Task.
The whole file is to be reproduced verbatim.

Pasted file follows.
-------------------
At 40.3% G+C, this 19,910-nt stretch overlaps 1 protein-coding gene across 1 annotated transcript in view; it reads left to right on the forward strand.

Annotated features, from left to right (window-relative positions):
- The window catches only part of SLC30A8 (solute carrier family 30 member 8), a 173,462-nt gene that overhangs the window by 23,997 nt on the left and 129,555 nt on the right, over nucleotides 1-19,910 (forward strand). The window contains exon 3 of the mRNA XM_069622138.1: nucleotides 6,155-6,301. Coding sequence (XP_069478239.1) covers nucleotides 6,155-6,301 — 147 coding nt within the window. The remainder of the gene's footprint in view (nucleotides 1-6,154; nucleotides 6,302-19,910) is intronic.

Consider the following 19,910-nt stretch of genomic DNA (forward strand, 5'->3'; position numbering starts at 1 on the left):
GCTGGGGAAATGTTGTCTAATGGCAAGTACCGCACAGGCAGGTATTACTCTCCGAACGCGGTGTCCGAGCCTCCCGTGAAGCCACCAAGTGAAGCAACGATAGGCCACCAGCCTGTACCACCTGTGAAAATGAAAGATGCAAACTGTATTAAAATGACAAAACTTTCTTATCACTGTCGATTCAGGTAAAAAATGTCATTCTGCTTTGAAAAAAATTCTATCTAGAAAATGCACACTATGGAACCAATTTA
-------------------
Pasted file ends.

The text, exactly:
At 40.3% G+C, this 19,910-nt stretch overlaps 1 protein-coding gene across 1 annotated transcript in view; it reads left to right on the forward strand.

Annotated features, from left to right (window-relative positions):
- The window catches only part of SLC30A8 (solute carrier family 30 member 8), a 173,462-nt gene that overhangs the window by 23,997 nt on the left and 129,555 nt on the right, over nucleotides 1-19,910 (forward strand). The window contains exon 3 of the mRNA XM_069622138.1: nucleotides 6,155-6,301. Coding sequence (XP_069478239.1) covers nucleotides 6,155-6,301 — 147 coding nt within the window. The remainder of the gene's footprint in view (nucleotides 1-6,154; nucleotides 6,302-19,910) is intronic.

Consider the following 19,910-nt stretch of genomic DNA (forward strand, 5'->3'; position numbering starts at 1 on the left):
GCTGGGGAAATGTTGTCTAATGGCAAGTACCGCACAGGCAGGTATTACTCTCCGAACGCGGTGTCCGAGCCTCCCGTGAAGCCACCAAGTGAAGCAACGATAGGCCACCAGCCTGTACCACCTGTGAAAATGAAAGATGCAAACTGTATTAAAATGACAAAACTTTCTTATCACTGTCGATTCAGGTAAAAAATGTCATTCTGCTTTGAAAAAAATTCTATCTAGAAAATGCACACTATGGAACCAATTTA